Pothos can be grown in soil or in water, which presents many opportunities to get creative with your plant. From a mother plant, cuttings can be removed, rooted in water, and kept long-term in water as a houseplant. This is useful for placing a pothos plant in a water jug in difficult-to-reach places where it can stay undisturbed as long as water is in the jug.
On the other hand, pothos can also be grown in soil and can withstand brief periods of soil dryness with no negative impact on the plant. Though strangely enough, cuttings that are begun in one type of growth media have trouble transitioning to another. So, a pothos plant that was propagated in soil will have a difficult time flourishing when transplanted to water, and a cutting of a pothos that was started in water will struggle to thrive in soil, especially if it has spent a lot of time growing there.
While fertilizing your pothos plant approximately once every three months can speed up its growth, the majority of plant parents out there find that their plants grow rapidly enough without it. This is a major no-brainer plant that is perfect for beginners!
N’joy pothos (pictured) make excellent houseplants but will need indirect bright light to maintain their leaf variegation.
Neon Pothos vs. N’Joy: Protections and Conservation
The neon pothos and the N’joy pothos are in no danger of going extinct. The pothos species as a whole is considered invasive in many of the areas of the world where it has been naturalized, such as Hawaii. This is likely due to its very fast growth habit and the tropical conditions of the areas in which it was naturalized.
Neon Pothos vs. N’Joy: Special Features
Although neon pothos and N’joy pothos plants are low-maintenance indoor plants, you should be aware that they are toxic. While seldom dangerous, ingesting the plant can irritate the stomach and result in vomiting because of the calcium oxalate crystals it contains. Very sensitive individuals can develop a rash just from touching the plant’s sap. While it is harmful to cats, dogs, and children, as previously indicated, it often only causes unpleasant illness rather than death. So, keep your pothos out of reach of curious hands and mouths!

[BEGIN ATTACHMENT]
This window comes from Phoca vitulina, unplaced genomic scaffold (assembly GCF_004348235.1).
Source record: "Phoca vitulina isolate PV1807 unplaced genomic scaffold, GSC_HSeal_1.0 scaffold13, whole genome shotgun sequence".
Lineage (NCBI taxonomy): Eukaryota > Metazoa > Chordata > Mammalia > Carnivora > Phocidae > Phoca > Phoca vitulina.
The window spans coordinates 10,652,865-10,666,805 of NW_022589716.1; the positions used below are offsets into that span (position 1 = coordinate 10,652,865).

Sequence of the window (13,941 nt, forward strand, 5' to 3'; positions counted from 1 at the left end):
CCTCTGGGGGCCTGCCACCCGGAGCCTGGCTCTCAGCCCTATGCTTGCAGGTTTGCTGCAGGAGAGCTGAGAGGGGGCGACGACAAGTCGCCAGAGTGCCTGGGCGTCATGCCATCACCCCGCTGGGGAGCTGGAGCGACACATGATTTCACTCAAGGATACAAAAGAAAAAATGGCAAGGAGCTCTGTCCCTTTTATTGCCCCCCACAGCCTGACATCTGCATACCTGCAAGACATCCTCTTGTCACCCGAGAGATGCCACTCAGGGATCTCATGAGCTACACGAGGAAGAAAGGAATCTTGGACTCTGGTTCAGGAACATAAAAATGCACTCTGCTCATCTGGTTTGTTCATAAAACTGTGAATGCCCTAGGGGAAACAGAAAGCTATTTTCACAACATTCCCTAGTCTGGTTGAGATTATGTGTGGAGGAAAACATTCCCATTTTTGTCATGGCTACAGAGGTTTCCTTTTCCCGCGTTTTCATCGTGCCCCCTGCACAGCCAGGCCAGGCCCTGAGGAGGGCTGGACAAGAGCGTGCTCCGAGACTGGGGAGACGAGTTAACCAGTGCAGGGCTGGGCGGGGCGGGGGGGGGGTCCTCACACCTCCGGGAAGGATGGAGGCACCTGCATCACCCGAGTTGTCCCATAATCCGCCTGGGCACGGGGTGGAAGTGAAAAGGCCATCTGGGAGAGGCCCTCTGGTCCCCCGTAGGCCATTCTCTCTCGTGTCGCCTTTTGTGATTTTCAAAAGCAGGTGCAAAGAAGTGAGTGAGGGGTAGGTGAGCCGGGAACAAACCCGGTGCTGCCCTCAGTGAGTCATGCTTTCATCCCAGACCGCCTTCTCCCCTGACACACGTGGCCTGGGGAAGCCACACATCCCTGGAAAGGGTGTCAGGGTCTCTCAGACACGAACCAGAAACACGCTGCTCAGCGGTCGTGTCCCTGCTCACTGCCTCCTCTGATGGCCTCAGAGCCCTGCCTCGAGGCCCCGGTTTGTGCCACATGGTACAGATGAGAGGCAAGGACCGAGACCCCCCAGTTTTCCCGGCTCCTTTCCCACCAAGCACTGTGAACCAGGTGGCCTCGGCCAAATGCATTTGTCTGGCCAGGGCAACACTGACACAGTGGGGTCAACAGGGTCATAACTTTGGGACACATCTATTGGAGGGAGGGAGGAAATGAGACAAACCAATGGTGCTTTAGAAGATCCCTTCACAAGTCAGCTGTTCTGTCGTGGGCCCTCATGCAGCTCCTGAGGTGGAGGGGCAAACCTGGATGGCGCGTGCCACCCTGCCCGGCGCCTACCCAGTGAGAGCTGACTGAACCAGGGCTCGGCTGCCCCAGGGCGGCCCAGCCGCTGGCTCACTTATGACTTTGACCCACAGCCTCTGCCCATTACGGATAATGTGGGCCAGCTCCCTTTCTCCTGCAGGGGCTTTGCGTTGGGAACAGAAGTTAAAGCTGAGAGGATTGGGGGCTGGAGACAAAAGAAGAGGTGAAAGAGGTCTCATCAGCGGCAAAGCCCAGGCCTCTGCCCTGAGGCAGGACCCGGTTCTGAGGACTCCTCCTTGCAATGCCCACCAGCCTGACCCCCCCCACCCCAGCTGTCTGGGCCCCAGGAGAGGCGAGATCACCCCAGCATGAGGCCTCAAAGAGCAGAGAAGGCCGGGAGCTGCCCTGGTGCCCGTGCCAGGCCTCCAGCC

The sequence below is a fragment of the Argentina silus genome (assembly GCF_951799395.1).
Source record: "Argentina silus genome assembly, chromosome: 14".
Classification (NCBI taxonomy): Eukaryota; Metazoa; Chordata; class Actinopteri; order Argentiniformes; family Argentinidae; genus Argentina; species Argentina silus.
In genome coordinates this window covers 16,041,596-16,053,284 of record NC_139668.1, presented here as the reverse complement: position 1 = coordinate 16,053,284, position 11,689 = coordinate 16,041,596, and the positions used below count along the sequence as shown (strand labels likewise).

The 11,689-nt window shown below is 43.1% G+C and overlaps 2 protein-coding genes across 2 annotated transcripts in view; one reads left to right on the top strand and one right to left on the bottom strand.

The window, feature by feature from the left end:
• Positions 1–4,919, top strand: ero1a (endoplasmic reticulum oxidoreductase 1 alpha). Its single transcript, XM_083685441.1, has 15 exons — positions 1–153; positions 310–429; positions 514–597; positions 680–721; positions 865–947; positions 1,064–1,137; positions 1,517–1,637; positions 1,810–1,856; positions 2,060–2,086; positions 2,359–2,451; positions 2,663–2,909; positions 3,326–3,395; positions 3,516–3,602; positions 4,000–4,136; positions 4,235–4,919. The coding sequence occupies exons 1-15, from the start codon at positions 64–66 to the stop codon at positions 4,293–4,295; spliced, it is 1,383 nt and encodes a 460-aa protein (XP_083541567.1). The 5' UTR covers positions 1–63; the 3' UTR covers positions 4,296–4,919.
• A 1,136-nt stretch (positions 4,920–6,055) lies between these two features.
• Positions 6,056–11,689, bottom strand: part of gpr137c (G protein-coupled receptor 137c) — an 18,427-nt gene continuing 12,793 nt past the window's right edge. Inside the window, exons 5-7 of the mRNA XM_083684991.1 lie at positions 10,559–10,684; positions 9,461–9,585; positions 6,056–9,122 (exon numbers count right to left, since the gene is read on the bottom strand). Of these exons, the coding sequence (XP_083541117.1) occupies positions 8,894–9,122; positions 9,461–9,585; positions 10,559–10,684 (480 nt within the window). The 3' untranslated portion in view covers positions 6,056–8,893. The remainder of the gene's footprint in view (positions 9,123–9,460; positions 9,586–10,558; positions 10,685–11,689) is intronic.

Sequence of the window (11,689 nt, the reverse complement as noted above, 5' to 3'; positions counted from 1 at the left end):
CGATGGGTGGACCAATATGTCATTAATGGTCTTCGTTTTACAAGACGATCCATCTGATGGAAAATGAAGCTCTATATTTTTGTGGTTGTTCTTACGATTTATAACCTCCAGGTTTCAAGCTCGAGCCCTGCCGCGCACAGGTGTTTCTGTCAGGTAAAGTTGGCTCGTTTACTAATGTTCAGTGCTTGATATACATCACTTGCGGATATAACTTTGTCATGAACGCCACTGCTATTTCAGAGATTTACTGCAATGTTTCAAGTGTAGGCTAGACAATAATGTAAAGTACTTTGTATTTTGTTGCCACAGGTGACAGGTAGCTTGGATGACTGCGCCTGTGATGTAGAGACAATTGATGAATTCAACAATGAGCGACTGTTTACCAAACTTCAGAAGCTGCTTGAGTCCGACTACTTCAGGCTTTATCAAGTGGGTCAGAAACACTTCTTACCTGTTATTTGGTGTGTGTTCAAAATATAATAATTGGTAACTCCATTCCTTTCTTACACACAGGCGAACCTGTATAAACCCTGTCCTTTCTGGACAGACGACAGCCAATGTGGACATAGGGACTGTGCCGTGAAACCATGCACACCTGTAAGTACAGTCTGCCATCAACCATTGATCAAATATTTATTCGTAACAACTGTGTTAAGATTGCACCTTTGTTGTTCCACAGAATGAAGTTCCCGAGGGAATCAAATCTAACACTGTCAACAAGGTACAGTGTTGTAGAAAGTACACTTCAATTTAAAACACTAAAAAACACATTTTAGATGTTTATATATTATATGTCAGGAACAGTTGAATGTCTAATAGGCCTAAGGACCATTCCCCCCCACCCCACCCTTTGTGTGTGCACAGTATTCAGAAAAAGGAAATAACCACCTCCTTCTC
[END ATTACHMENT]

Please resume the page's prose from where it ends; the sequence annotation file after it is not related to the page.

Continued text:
The marble queen pothos, which is the plant that produced the N’joy pothos, is often confused for the latter. The main difference between the two plants is that the marble queen pothos’ white variegation takes on the form of splatters, spots, and speckles that take up nearly the entire leaf. The N’joy pothos’ variegation is more chunky and has a tendency to hug the outline of each leaf.
Because both the neon pothos and the N’joy pothos are so easy to grow, you’ll have plenty of stems that are waiting to be propagated if you prefer to keep your plants bushy. Cuttings of both varieties can be propagated and then replanted into the same pot to make the original plant seem girthier and bushier. Simply cut a section of the stem, remove the lowest two or three inches of leaves, and place the stem in a container of water. Roots will rapidly start to form, and then your new pothos plant is ready to be planted in soil.
Both the neon pothos and the N’joy pothos are excellent houseplants that have virtually identical care needs and growth habits. The only real difference is their coloration and patterns. Why not keep both of these plants in your collection for an extra pop of color?